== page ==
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It’s around that time of the year when you start to contemplate which one of two texts you’ll most likely use in the Text Response component of the exam. And it’s not necessarily an easy choice to make! There are several factors worth considering, and you should definitely take your time deciding which text is best for you – after all, it can make a massive difference in your studying habits leading up to the exam and also how well you perform in the final exam. I’ll share with you a few of the common remarks made by students in regards to the exam and how things generally aren’t as straightforward as they seem!
1. ‘I’ll just spend all my time on one text because I’m not that great with the other one.’
Whoa! Stop right there! The first thing you should keep in mind is that you have 2 texts to choose from for a reason. The moment you decide to stick with one text, you have essentially put all your eggs into one basket. The negative side is exactly that – if you’ve placed all your chances of doing well into that one text, what ifthings don’t go as planned? Like two incredibly difficult exam prompts that you’ve never come across, a massive freak out I-just-realised-I-know-a-lot-less-than-I-thought leading up to the exam, or worse, that last-minute decision to switch texts for the exam. When eliminating the other option, you’ve basically got no backup. I’m sure you, like myself, have been told to back up your work on the computer and at some point, you didn’t and what happened? Of course, your computer crashed and you lost all your work. If you’re willing to take the risk, then of course go for it. Having a backup or at least having two text options ready provides you with a safety net. Even with two texts at hand, it’s completely natural for you to lean towards one text than the other. The best option, which I believe most of you would agree on, would be to focus more time on one text, but still have the other one at your disposal.
2. ‘I’ll select the text that scores the highest marks in past exams.’
Having a look at past exam marks can give you a good indication of the number of students that select a particular text and also the average mark scored by those students. The table below shows what VCAA used to produce in their Assessment Reports:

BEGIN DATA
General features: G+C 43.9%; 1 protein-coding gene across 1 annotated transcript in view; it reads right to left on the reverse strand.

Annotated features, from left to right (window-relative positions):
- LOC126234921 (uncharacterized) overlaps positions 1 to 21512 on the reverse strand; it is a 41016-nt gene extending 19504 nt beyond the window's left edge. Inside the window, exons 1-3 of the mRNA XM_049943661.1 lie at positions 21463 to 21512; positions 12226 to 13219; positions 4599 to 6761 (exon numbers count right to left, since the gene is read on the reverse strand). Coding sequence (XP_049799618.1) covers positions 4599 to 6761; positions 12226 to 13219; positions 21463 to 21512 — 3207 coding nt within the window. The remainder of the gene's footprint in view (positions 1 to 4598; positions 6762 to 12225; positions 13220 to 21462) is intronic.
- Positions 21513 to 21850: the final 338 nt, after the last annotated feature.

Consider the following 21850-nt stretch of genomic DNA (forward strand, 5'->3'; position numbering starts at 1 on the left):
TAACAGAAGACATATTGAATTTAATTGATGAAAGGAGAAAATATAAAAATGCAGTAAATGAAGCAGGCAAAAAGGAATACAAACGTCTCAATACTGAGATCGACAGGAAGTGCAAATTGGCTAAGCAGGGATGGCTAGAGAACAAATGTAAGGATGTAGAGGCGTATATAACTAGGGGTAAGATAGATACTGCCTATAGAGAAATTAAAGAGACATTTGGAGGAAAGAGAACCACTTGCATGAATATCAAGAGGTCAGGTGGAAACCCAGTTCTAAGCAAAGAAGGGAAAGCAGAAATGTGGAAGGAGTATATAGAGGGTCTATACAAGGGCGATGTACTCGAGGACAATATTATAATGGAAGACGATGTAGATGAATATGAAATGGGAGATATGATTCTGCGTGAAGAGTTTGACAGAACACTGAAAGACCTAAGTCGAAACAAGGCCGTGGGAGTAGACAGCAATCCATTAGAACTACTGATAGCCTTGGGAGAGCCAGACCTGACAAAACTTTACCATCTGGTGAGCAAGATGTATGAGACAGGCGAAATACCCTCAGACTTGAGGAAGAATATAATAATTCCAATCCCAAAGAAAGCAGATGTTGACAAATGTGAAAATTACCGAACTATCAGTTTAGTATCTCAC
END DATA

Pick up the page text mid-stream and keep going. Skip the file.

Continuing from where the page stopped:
As you can see, the novel Year of Wonders has received the highest average mark. This by no means indicates that examiners are any more lenient on this text, nor do they favour it. What it really means is that it just so happened that the percentage of students who decided to write on this text were higher-than-average English students. Since 2013, VCAA has published a much more realistic table that gives us a better indication of what type of students were writing on these texts:
VCAA then stated:
From this table it can be seen that students achieved the highest scores on average for Henry IV, Part I. However, it can also be seen that on average this same set of students achieved well in the other sections of the English examination. Conversely, students who selected Così had the lowest average score in Section A, but also had low scores in Sections B and C.
So what’s the take home message here? Don’t simply choose your text because it seemed to score well in recent years.
3. ‘I’ll do the film because it’s easier.’
Don’t be fooled! Films does not equal easy! Perhaps reviewing the film will be quicker than re-reading a text but films have so many layers of intricacy that you’d be silly to think that you’re automatically going to do better in the exam. It’s very hard to be successful just by writing about dialogue and plot. You have to analyse the film techniques, especially those that aren’t going to be mentioned by majority of students in the exam in order to stand out!
4. ‘I won’t do a text because it’s the first year it’s being assessed and I don’t know what to expect.’
Well hey, this is fair enough. But you can probably see it as an advantage. Although you don’t know what to expect, keep in mind that the examiners themselves probably won’t know what to expect from VCE students either. It goes both ways! If you don’t know what to expect, adequately prepare yourself. Collect and practice as many essay prompts as you can, read whatever notes or study guides you can get your hands on, and seek out your teacher and ask them if they have any thoughts on the exam!
5. “I’ll select the text that is newer to the syllabus as many students will not pick this and I will be able to get a better mark.”
The thing is, you really can’t tell how many students will choose a certain text. At the end of the day, examiners cross-mark several different texts which means that one text isn’t going to score better simply because less students choose it. A particular text may appear to receive higher scores because it’s less popular but really it means that the people who chose to write on it were higher-than-average English students (just refer to the tables shown above from VCAA Assessment Reports)!
With all these common remarks from students mentioned above, it comes down to one simple point, but often a point that needs to be reiterated – choose the text that you’re most familar and most comfortable with. Afterall, it’s going to be your writing that speaks out to the examiner. You can be strategic as you like, but choosing the text you’re best at is definitely the best strategy of all! Hope this helps any of you who have been contemplating some of these questions. Keep it up everyone!
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